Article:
North America

House Speaker Nancy Pelosi said on Sunday that in order to push through a stimulus agreement before the election, it would have to be settled on by Tuesday.

Pelosi and Treasury secretary Steve Mnuchin “continued to narrow their differences” in conversations on Monday and Pelosi was hopeful that by the end of Tuesday there will be “clarity” on whether coronavirus stimulus is possible before the 3 November election, according to a spokesperson for Pelosi.

Investors were also worried about rising coronavirus cases in parts of the US and about whether US President Donald Trump might end up contesting the election results.

“The lack of news on stimulus is worrisome compounded by worsening virus trends and uncertainty ahead of the elections,” said Mona Mahajan, US Investment Strategist, Allianz Global Investors, New York.

Last week, the White House proposed a US$1.8 trillion ($2.55 trillion) stimulus package that Pelosi rejected because it fell short of her demand for US$2.2 trillion in aid.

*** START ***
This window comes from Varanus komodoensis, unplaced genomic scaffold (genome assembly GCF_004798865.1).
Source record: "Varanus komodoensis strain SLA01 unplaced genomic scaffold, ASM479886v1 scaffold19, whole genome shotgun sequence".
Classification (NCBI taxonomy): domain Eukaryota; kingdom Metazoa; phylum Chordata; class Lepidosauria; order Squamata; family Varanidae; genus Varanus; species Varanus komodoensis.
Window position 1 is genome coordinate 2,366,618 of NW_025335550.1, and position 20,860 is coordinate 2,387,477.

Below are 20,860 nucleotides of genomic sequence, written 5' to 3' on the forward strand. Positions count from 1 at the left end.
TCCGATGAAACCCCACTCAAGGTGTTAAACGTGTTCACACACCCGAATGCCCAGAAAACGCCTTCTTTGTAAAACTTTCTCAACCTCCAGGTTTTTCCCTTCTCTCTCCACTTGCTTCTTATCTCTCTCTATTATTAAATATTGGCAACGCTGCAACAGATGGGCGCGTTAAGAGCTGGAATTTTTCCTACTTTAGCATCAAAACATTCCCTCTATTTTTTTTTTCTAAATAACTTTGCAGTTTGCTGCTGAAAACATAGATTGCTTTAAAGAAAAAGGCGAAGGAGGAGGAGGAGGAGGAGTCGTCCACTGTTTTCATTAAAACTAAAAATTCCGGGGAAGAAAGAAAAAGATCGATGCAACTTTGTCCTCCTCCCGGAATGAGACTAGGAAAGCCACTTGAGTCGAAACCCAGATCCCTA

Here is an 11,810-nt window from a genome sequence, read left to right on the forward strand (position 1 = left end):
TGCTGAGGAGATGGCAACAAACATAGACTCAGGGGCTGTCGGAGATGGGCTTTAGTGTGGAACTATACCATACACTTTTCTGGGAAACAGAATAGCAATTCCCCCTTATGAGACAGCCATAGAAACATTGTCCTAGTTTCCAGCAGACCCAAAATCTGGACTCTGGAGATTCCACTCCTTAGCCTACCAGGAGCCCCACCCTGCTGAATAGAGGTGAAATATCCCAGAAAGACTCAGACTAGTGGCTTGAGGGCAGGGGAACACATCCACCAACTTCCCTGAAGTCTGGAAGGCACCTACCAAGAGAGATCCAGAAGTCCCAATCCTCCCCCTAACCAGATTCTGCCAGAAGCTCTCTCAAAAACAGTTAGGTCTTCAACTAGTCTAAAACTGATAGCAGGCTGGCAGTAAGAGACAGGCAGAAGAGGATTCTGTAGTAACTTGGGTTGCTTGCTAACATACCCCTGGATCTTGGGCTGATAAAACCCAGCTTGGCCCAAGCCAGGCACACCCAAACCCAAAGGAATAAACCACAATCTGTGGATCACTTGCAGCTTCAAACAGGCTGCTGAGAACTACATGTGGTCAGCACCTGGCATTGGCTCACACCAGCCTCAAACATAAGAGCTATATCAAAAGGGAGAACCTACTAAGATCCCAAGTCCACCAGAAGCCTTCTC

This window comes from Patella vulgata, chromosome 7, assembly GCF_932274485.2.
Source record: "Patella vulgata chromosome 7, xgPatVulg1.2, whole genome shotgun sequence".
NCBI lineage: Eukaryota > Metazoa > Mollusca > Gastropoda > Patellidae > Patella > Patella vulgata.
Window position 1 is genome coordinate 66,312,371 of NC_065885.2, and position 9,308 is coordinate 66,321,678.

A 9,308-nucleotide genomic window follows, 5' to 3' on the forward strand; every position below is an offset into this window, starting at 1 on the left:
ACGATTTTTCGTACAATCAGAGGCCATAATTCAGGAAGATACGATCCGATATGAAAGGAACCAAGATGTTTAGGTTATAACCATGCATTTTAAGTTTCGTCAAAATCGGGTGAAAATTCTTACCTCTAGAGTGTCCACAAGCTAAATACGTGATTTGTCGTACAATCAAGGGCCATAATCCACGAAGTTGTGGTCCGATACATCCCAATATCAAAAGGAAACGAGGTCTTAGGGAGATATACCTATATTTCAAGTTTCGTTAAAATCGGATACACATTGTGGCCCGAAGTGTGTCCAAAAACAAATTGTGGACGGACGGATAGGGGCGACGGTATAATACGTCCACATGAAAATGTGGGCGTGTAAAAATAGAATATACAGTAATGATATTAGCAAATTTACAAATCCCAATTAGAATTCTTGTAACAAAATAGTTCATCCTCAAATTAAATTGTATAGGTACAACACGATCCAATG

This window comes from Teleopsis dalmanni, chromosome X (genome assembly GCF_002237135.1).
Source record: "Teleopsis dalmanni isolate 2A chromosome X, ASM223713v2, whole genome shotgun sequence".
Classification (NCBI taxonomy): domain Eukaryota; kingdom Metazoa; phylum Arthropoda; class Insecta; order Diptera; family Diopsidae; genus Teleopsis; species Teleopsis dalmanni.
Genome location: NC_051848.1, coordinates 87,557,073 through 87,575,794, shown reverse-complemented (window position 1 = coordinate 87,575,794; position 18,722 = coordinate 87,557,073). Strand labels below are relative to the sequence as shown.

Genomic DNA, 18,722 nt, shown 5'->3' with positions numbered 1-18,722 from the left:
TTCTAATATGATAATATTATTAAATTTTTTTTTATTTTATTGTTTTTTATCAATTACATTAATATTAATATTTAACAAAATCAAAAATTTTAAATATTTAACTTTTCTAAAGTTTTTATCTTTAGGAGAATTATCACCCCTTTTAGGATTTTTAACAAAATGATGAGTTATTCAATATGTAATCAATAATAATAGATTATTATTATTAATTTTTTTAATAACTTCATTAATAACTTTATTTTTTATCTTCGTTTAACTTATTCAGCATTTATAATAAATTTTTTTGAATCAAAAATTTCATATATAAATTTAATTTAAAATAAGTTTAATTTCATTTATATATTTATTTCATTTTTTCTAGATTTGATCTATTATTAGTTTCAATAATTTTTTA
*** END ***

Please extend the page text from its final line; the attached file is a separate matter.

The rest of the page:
“There’s a decent case that regardless of who wins if stimulus doesn’t happen before the election it’ll happen afterward,” said Mahajan but she added, “with (virus) cases rising again stimulus will be important.”

As Wisconsin battled one of the worst coronavirus surges in the United States, a judge on Monday reinstated restrictions. In New Mexico, the governor warned that the state’s healthcare resources might not be sufficient if cases keep rising at the current pace.

The number of new covid-19 cases in the US last week rose 13 per cent to more than 393,000, approaching levels last seen during a summer peak, according to a Reuters analysis.

All 11 major S&P industry sectors closed lower, with energy, down 2 per cent, leading the percentage declines followed by the communication services index, down 1.9 per cent. Only the defensive utilities sector, down 0.9 per cent, finished with a decline of less than 1 per cent.